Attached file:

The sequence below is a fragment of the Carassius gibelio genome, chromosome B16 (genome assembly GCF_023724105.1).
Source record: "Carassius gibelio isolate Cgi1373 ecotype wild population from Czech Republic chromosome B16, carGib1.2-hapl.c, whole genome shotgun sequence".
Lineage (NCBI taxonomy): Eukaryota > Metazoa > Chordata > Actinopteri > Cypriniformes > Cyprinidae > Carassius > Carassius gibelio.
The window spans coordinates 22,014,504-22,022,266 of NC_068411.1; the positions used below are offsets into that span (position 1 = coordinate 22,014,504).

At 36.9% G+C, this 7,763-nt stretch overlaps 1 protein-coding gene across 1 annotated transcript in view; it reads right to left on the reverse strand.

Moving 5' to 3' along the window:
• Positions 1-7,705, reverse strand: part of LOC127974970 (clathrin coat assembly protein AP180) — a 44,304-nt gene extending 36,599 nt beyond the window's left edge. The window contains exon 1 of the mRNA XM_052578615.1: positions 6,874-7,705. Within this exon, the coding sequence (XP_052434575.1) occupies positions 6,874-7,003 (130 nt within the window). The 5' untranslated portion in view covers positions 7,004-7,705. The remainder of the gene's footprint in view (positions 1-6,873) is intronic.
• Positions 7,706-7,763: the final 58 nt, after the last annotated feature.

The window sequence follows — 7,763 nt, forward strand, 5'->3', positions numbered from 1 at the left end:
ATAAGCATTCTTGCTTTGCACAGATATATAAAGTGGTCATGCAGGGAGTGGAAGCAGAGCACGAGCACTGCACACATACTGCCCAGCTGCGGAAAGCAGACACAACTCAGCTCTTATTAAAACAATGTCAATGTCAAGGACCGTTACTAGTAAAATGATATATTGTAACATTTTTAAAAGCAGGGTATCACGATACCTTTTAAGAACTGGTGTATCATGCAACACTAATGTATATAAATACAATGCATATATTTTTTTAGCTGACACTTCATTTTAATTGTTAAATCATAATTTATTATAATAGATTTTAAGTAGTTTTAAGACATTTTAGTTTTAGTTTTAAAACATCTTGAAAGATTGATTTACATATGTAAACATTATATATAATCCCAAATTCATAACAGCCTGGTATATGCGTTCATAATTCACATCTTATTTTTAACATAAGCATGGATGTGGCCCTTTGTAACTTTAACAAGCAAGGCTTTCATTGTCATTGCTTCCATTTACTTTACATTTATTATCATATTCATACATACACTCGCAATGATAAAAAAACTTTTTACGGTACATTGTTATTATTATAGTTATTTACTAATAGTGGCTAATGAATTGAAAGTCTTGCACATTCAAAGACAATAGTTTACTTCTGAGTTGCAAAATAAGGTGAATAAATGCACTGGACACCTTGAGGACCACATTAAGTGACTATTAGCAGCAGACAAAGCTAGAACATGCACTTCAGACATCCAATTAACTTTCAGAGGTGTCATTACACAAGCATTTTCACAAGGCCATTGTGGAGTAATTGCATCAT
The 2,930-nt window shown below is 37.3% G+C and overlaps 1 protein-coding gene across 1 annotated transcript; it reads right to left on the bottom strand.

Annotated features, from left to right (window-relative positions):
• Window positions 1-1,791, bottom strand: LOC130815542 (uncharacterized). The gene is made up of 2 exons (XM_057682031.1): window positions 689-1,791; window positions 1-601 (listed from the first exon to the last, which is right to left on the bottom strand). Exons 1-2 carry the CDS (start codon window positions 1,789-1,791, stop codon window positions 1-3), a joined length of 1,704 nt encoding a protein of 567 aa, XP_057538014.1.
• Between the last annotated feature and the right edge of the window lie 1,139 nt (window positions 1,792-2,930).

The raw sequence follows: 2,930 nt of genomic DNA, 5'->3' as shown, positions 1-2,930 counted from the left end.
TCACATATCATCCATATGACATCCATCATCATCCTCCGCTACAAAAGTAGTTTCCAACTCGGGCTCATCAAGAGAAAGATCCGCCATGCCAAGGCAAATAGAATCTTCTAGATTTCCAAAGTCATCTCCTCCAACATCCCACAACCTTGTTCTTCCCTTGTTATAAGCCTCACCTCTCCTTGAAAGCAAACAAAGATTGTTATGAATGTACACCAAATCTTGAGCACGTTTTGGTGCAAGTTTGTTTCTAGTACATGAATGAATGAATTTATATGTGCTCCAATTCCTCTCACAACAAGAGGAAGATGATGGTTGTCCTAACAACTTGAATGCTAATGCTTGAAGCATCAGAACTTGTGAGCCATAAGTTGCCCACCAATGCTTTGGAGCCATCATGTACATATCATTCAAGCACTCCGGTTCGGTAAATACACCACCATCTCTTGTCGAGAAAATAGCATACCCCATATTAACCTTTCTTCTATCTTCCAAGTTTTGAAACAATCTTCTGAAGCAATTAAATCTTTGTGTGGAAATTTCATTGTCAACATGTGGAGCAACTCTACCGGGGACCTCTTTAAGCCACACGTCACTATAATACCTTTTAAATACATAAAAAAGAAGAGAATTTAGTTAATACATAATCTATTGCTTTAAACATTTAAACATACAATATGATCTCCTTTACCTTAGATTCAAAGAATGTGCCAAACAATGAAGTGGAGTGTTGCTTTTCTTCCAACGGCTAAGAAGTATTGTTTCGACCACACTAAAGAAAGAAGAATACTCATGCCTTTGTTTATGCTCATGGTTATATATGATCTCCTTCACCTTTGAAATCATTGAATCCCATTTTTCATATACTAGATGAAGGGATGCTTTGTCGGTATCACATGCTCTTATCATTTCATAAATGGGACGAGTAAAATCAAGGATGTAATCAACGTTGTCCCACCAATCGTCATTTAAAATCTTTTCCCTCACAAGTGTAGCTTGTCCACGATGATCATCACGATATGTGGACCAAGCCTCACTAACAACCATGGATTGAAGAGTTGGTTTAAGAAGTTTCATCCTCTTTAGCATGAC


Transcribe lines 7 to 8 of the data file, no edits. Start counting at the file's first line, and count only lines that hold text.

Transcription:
• Positions 1-7,705, reverse strand: part of LOC127974970 (clathrin coat assembly protein AP180) — a 44,304-nt gene extending 36,599 nt beyond the window's left edge. The window contains exon 1 of the mRNA XM_052578615.1: positions 6,874-7,705. Within this exon, the coding sequence (XP_052434575.1) occupies positions 6,874-7,003 (130 nt within the window). The 5' untranslated portion in view covers positions 7,004-7,705. The remainder of the gene's footprint in view (positions 1-6,873) is intronic.
• Positions 7,706-7,763: the final 58 nt, after the last annotated feature.